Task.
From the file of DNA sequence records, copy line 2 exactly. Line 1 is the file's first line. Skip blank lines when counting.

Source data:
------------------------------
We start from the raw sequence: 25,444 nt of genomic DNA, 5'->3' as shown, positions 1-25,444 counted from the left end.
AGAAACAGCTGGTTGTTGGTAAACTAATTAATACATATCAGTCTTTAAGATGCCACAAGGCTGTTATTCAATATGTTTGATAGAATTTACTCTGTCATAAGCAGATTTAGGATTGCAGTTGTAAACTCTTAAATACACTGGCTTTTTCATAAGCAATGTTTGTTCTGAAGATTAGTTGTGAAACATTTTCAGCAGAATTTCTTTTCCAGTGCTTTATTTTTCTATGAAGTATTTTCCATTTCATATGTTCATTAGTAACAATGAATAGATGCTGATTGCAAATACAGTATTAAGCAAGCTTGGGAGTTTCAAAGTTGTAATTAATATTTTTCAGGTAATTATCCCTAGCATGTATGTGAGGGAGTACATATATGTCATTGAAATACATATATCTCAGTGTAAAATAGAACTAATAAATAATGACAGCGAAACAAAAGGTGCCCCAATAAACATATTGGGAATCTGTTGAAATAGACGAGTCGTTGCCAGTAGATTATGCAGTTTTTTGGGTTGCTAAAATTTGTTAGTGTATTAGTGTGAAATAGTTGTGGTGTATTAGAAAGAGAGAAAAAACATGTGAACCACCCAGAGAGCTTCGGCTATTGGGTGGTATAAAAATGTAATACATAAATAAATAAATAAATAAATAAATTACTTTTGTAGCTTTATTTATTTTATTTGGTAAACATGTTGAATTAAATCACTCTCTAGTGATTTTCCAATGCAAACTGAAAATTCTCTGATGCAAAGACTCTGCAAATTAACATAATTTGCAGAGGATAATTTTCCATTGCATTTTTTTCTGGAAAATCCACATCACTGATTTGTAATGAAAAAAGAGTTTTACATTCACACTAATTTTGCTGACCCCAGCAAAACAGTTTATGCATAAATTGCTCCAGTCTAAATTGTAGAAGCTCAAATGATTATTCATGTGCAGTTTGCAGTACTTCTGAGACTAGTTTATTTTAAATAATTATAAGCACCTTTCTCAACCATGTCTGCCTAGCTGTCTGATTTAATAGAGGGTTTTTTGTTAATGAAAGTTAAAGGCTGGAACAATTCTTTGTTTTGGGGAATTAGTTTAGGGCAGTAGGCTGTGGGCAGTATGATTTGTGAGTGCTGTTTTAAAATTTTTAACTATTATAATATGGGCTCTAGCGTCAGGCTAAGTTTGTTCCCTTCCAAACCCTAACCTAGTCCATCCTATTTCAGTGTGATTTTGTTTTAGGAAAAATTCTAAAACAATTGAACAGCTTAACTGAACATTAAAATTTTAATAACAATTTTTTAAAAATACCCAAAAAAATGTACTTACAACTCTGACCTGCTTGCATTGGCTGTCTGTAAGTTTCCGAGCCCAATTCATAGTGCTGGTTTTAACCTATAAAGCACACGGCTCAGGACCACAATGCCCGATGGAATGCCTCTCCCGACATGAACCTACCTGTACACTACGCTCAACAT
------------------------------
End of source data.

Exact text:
AGAAACAGCTGGTTGTTGGTAAACTAATTAATACATATCAGTCTTTAAGATGCCACAAGGCTGTTATTCAATATGTTTGATAGAATTTACTCTGTCATAAGCAGATTTAGGATTGCAGTTGTAAACTCTTAAATACACTGGCTTTTTCATAAGCAATGTTTGTTCTGAAGATTAGTTGTGAAACATTTTCAGCAGAATTTCTTTTCCAGTGCTTTATTTTTCTATGAAGTATTTTCCATTTCATATGTTCATTAGTAACAATGAATAGATGCTGATTGCAAATACAGTATTAAGCAAGCTTGGGAGTTTCAAAGTTGTAATTAATATTTTTCAGGTAATTATCCCTAGCATGTATGTGAGGGAGTACATATATGTCATTGAAATACATATATCTCAGTGTAAAATAGAACTAATAAATAATGACAGCGAAACAAAAGGTGCCCCAATAAACATATTGGGAATCTGTTGAAATAGACGAGTCGTTGCCAGTAGATTATGCAGTTTTTTGGGTTGCTAAAATTTGTTAGTGTATTAGTGTGAAATAGTTGTGGTGTATTAGAAAGAGAGAAAAAACATGTGAACCACCCAGAGAGCTTCGGCTATTGGGTGGTATAAAAATGTAATACATAAATAAATAAATAAATAAATAAATTACTTTTGTAGCTTTATTTATTTTATTTGGTAAACATGTTGAATTAAATCACTCTCTAGTGATTTTCCAATGCAAACTGAAAATTCTCTGATGCAAAGACTCTGCAAATTAACATAATTTGCAGAGGATAATTTTCCATTGCATTTTTTTCTGGAAAATCCACATCACTGATTTGTAATGAAAAAAGAGTTTTACATTCACACTAATTTTGCTGACCCCAGCAAAACAGTTTATGCATAAATTGCTCCAGTCTAAATTGTAGAAGCTCAAATGATTATTCATGTGCAGTTTGCAGTACTTCTGAGACTAGTTTATTTTAAATAATTATAAGCACCTTTCTCAACCATGTCTGCCTAGCTGTCTGATTTAATAGAGGGTTTTTTGTTAATGAAAGTTAAAGGCTGGAACAATTCTTTGTTTTGGGGAATTAGTTTAGGGCAGTAGGCTGTGGGCAGTATGATTTGTGAGTGCTGTTTTAAAATTTTTAACTATTATAATATGGGCTCTAGCGTCAGGCTAAGTTTGTTCCCTTCCAAACCCTAACCTAGTCCATCCTATTTCAGTGTGATTTTGTTTTAGGAAAAATTCTAAAACAATTGAACAGCTTAACTGAACATTAAAATTTTAATAACAATTTTTTAAAAATACCCAAAAAAATGTACTTACAACTCTGACCTGCTTGCATTGGCTGTCTGTAAGTTTCCGAGCCCAATTCATAGTGCTGGTTTTAACCTATAAAGCACACGGCTCAGGACCACAATGCCCGATGGAATGCCTCTCCCGACATGAACCTACCTGTACACTACGCTCAACAT